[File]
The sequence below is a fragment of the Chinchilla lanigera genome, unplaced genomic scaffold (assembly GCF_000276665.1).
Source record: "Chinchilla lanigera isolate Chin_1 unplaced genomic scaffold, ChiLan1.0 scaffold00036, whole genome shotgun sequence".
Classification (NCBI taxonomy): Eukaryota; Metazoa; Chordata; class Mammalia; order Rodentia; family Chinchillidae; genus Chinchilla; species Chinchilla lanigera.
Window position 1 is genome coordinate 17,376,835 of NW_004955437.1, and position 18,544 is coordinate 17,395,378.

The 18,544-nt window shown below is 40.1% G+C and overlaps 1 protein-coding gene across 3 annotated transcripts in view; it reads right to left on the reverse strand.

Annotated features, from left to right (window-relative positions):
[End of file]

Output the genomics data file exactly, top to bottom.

The sequence below is a fragment of the Chinchilla lanigera genome, unplaced genomic scaffold (assembly GCF_000276665.1).
Source record: "Chinchilla lanigera isolate Chin_1 unplaced genomic scaffold, ChiLan1.0 scaffold00036, whole genome shotgun sequence".
Classification (NCBI taxonomy): Eukaryota; Metazoa; Chordata; class Mammalia; order Rodentia; family Chinchillidae; genus Chinchilla; species Chinchilla lanigera.
Window position 1 is genome coordinate 17,376,835 of NW_004955437.1, and position 18,544 is coordinate 17,395,378.

The 18,544-nt window shown below is 40.1% G+C and overlaps 1 protein-coding gene across 3 annotated transcripts in view; it reads right to left on the reverse strand.

Annotated features, from left to right (window-relative positions):